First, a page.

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A circular economy model for parents: Toys rental platforms in SEE

Photo from Infinity Toy Box
Image credit: Photo by Infinity Toy Box
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One of the best parts of the circular economy is that it presents countless opportunities for application in different sectors of our lives. For parents, one application that is gaining popularity and traction in the SEE region is toys-as-a-service, or toys rental platforms.

Based in Bulgaria, Infinity Toy Box is one such digital platform. After winning a 20K euros award at the ClimAccelerator Black Sea competition in the summer, and a grant from Postbank, to which they added their own money, the first customers are starting to arrive.

“We got inspired by the personal challenges we were having with toys and then did some research that showed us this problem is very universal for families around the world,” Boryana Levterova, co-founder of Infinity Toy Box shares with The Recursive.

In Romania, the model is mirrored by Evertoys, launched in 2016. Evertoys already has crowdfunding platform Seedblink, VC fund Sparking Capital, and VG Partners angel investors on their side. After raising their latest round in 2019, the business was evaluated at 1.5 million euros.

Drawing on interviews with the founders of both startups, The Recursive explores how the toys-a-service model works, how it can benefit families, while also presenting a more sustainable alternative to purchasing toys, and what has been the market’s response thus far.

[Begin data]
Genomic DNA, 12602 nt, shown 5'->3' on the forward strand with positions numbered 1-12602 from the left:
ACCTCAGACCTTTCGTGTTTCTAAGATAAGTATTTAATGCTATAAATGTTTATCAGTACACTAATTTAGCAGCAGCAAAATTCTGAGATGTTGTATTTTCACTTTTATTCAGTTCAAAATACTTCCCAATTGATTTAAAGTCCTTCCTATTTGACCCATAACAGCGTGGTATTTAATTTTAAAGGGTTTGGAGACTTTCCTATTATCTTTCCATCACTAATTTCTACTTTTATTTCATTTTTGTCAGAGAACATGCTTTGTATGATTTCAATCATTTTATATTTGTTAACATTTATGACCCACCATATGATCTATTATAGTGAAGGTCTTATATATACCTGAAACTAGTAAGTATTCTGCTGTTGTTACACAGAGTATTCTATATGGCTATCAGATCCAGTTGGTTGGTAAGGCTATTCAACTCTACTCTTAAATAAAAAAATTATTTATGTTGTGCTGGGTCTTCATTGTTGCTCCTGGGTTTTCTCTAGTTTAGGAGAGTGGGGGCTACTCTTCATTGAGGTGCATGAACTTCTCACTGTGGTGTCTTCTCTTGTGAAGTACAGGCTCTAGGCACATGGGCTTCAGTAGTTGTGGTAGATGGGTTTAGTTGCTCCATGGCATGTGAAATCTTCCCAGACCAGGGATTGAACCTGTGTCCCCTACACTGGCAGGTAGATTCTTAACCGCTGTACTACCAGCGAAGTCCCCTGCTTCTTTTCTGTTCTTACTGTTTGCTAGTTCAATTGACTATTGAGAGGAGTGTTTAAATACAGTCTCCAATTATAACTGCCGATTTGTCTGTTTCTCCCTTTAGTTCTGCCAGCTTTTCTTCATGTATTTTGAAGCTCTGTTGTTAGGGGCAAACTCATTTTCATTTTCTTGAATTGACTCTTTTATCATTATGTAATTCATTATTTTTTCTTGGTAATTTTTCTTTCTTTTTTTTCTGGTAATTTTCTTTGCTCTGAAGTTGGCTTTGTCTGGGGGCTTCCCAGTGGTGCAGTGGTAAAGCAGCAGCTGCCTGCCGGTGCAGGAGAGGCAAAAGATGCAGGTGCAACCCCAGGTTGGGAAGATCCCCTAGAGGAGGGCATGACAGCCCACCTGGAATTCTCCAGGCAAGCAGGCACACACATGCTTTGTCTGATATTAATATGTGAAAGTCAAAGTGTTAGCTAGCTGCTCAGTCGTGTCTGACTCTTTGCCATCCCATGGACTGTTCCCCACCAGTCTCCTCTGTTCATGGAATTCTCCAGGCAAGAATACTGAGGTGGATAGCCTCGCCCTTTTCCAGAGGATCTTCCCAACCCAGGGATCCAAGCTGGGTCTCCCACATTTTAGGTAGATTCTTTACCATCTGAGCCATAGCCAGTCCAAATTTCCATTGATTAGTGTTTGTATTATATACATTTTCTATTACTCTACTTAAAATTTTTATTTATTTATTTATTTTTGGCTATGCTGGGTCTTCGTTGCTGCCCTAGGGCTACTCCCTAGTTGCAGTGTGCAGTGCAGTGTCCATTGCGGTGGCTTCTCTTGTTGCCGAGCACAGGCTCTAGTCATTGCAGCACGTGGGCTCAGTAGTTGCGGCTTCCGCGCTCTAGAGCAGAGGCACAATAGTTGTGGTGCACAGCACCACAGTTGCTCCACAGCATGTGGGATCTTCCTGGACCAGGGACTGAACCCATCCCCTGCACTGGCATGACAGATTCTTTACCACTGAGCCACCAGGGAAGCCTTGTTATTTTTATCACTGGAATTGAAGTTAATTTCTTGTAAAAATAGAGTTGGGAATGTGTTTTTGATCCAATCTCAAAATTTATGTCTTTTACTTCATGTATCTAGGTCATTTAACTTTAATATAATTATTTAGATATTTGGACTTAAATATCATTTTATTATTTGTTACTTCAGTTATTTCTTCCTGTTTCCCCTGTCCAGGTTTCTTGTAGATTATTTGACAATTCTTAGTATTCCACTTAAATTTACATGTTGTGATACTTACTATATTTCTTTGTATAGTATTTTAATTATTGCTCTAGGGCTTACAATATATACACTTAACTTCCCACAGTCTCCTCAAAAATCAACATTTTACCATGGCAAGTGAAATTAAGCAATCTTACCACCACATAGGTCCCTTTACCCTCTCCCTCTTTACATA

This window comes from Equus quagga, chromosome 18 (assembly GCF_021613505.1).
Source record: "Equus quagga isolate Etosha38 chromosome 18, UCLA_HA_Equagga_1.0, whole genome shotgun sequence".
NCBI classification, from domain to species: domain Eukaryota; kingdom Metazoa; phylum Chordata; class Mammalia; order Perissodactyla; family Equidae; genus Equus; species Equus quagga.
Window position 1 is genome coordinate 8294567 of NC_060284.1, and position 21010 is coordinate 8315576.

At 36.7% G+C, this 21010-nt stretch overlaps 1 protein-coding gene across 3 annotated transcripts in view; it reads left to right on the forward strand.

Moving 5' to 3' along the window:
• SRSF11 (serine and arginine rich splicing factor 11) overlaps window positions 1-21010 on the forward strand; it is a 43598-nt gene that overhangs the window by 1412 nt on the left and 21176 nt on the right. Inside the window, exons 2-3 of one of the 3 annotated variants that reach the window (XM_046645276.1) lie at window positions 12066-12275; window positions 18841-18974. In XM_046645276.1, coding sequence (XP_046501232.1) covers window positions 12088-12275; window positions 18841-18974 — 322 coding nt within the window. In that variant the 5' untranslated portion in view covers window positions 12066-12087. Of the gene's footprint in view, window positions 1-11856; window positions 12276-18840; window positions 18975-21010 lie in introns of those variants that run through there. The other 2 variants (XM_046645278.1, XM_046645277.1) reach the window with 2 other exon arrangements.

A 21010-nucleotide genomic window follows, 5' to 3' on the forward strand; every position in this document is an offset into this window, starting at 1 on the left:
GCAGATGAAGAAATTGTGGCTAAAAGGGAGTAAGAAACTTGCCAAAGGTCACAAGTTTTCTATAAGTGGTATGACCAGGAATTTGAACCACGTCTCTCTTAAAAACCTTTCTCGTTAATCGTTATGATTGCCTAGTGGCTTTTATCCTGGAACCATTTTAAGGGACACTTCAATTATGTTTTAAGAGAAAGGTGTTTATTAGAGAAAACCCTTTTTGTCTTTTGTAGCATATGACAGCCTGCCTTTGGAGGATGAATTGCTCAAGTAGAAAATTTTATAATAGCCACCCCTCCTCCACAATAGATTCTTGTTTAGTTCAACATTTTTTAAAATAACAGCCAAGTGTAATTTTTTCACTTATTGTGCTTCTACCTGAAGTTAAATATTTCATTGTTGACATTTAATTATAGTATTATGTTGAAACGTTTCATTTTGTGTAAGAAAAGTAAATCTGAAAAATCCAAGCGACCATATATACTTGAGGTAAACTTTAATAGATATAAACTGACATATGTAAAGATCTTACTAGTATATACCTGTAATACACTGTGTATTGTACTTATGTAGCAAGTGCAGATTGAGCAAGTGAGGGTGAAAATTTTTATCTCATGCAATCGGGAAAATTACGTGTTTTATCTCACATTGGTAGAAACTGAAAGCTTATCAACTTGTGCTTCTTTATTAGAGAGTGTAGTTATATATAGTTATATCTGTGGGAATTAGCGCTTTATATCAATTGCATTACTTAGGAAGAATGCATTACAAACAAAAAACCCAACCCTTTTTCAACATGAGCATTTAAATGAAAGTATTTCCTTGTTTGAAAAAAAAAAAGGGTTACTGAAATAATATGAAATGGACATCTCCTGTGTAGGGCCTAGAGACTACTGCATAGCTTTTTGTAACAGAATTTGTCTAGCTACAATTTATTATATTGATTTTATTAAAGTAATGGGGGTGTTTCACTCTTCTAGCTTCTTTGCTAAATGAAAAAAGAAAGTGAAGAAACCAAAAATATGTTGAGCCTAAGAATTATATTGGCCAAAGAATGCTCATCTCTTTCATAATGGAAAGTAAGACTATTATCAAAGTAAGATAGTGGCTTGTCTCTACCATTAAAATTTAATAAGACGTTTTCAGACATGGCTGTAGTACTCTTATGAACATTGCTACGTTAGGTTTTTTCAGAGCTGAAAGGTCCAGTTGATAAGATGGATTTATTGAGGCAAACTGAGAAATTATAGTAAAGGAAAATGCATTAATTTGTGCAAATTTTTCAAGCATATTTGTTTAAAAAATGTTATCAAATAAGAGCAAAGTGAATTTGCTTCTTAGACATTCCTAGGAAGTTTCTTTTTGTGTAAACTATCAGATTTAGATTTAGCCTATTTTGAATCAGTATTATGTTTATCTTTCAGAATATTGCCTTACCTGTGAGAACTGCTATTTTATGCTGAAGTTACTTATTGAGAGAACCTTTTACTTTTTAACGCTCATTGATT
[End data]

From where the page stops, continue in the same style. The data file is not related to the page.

A peek at the toys rental business model

“Infinity Toy Box’s mission is to make renting as easy as buying,” Boryana says. The company purchases the toys (as well as books, games etc.) from manufacturers or distributors, stores them and rents them to individual consumers. The model is subscription-based, with three different plans, giving access to products of a certain cumulative value. It could be 1-2 big and expensive toys, or 10 smaller ones. Then each plan includes one free delivery and return per month. Customers can also sell their unused toys to the company for credits on the platform.

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The company saw the opportunity in this emerging niche to differentiate with a scalable model. They are building it as a franchise, centralizing the technology, marketing, and sourcing, and leaving franchisees to take care of operations and customer support.

Evertoys works in a similar way, as co-founder Tiberiu Lupu explains in a previous interview. Parents can choose a basic monthly plan including two toys from a certain price range and a book. On top of it, there are options for additional toys, or more expensive ones. To sustain the model, all toys are selected on two key criteria: educational potential and durability.

The win-win of renting toys: for parents and the planet

According to Boryana, toy pollution is a large aspect of global pollution; the toy industry uses up to 40 tons of plastic for every $1M revenue (and it is almost a $100B industry). Most of the toys are non-recyclable due to their composition, and “almost a third of parents admit to having thrown out toys in perfect working condition”. Yet, there is not much awareness around these issues